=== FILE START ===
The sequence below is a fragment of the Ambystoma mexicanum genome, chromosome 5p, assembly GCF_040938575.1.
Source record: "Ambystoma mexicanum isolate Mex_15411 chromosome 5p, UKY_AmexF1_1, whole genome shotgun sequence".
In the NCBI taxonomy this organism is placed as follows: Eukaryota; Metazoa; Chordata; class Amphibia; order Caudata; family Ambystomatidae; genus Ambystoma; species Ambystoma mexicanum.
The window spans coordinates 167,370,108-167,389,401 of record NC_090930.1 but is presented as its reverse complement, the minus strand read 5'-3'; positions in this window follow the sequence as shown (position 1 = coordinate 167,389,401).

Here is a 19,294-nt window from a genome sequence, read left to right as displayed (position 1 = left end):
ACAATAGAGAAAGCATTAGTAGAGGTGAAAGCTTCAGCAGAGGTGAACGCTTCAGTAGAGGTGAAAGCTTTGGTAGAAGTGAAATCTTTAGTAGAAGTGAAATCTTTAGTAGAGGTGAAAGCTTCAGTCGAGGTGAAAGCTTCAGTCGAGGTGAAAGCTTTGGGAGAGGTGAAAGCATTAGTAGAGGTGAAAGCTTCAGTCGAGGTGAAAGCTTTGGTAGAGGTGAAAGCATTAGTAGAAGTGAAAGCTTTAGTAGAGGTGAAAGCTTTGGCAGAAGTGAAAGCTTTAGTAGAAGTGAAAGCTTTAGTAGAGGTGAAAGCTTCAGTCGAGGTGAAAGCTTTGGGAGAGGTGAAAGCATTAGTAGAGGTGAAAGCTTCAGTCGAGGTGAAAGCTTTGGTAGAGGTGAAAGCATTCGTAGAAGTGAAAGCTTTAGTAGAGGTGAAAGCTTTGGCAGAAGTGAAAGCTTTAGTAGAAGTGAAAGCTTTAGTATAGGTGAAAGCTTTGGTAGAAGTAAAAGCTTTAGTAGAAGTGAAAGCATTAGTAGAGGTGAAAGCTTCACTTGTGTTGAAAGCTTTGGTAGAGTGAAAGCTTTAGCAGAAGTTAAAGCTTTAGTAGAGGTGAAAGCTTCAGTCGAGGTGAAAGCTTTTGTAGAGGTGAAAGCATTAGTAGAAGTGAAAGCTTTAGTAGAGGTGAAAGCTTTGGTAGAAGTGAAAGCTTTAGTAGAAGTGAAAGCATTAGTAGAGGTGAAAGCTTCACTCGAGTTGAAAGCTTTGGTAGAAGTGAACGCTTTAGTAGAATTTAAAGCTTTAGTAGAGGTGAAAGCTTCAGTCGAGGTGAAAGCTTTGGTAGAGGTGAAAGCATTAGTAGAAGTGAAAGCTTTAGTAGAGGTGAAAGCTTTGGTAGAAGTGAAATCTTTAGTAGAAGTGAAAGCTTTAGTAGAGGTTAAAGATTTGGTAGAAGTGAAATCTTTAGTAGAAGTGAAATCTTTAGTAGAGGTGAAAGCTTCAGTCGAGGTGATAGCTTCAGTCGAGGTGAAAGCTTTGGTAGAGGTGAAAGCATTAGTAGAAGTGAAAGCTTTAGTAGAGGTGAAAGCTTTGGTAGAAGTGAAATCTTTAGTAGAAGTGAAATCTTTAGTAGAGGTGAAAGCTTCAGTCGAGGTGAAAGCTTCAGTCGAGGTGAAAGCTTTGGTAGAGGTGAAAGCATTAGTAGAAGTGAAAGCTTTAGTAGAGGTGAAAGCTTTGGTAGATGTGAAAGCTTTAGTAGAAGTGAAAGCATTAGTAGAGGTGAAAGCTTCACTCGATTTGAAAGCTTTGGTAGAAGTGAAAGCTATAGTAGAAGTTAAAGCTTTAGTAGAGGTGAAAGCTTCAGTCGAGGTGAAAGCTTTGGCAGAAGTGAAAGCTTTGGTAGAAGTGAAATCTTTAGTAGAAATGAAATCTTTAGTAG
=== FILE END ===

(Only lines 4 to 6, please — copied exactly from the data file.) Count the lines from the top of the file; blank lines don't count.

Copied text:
The window spans coordinates 167,370,108-167,389,401 of record NC_090930.1 but is presented as its reverse complement, the minus strand read 5'-3'; positions in this window follow the sequence as shown (position 1 = coordinate 167,389,401).

Here is a 19,294-nt window from a genome sequence, read left to right as displayed (position 1 = left end):
ACAATAGAGAAAGCATTAGTAGAGGTGAAAGCTTCAGCAGAGGTGAACGCTTCAGTAGAGGTGAAAGCTTTGGTAGAAGTGAAATCTTTAGTAGAAGTGAAATCTTTAGTAGAGGTGAAAGCTTCAGTCGAGGTGAAAGCTTCAGTCGAGGTGAAAGCTTTGGGAGAGGTGAAAGCATTAGTAGAGGTGAAAGCTTCAGTCGAGGTGAAAGCTTTGGTAGAGGTGAAAGCATTAGTAGAAGTGAAAGCTTTAGTAGAGGTGAAAGCTTTGGCAGAAGTGAAAGCTTTAGTAGAAGTGAAAGCTTTAGTAGAGGTGAAAGCTTCAGTCGAGGTGAAAGCTTTGGGAGAGGTGAAAGCATTAGTAGAGGTGAAAGCTTCAGTCGAGGTGAAAGCTTTGGTAGAGGTGAAAGCATTCGTAGAAGTGAAAGCTTTAGTAGAGGTGAAAGCTTTGGCAGAAGTGAAAGCTTTAGTAGAAGTGAAAGCTTTAGTATAGGTGAAAGCTTTGGTAGAAGTAAAAGCTTTAGTAGAAGTGAAAGCATTAGTAGAGGTGAAAGCTTCACTTGTGTTGAAAGCTTTGGTAGAGTGAAAGCTTTAGCAGAAGTTAAAGCTTTAGTAGAGGTGAAAGCTTCAGTCGAGGTGAAAGCTTTTGTAGAGGTGAAAGCATTAGTAGAAGTGAAAGCTTTAGTAGAGGTGAAAGCTTTGGTAGAAGTGAAAGCTTTAGTAGAAGTGAAAGCATTAGTAGAGGTGAAAGCTTCACTCGAGTTGAAAGCTTTGGTAGAAGTGAACGCTTTAGTAGAATTTAAAGCTTTAGTAGAGGTGAAAGCTTCAGTCGAGGTGAAAGCTTTGGTAGAGGTGAAAGCATTAGTAGAAGTGAAAGCTTTAGTAGAGGTGAAAGCTTTGGTAGAAGTGAAATCTTTAGTAGAAGTGAAAGCTTTAGTAGAGGTTAAAGATTTGGTAGAAGTGAAATCTTTAGTAGAAGTGAAATCTTTAGTAGAGGTGAAAGCTTCAGTCGAGGTGATAGCTTCAGTCGAGGTGAAAGCTTTGGTAGAGGTGAAAGCATTAGTAGAAGTGAAAGCTTTAGTAGAGGTGAAAGCTTTGGTAGAAGTGAAATCTTTAGTAGAAGTGAAATCTTTAGTAGAGGTGAAAGCTTCAGTCGAGGTGAAAGCTTCAGTCGAGGTGAAAGCTTTGGTAGAGGTGAAAGCATTAGTAGAAGTGAAAGCTTTAGTAGAGGTGAAAGCTTTGGTAGATGTGAAAGCTTTAGTAGAAGTGAAAGCATTAGTAGAGGTGAAAGCTTCACTCGATTTGAAAGCTTTGGTAGAAGTGAAAGCTATAGTAGAAGTTAAAGCTTTAGTAGAGGTGAAAGCTTCAGTCGAGGTGAAAGCTTTGGCAGAAGTGAAAGCTTTGGTAGAAGTGAAATCTTTAGTAGAAATGAAATCTTTAGTAG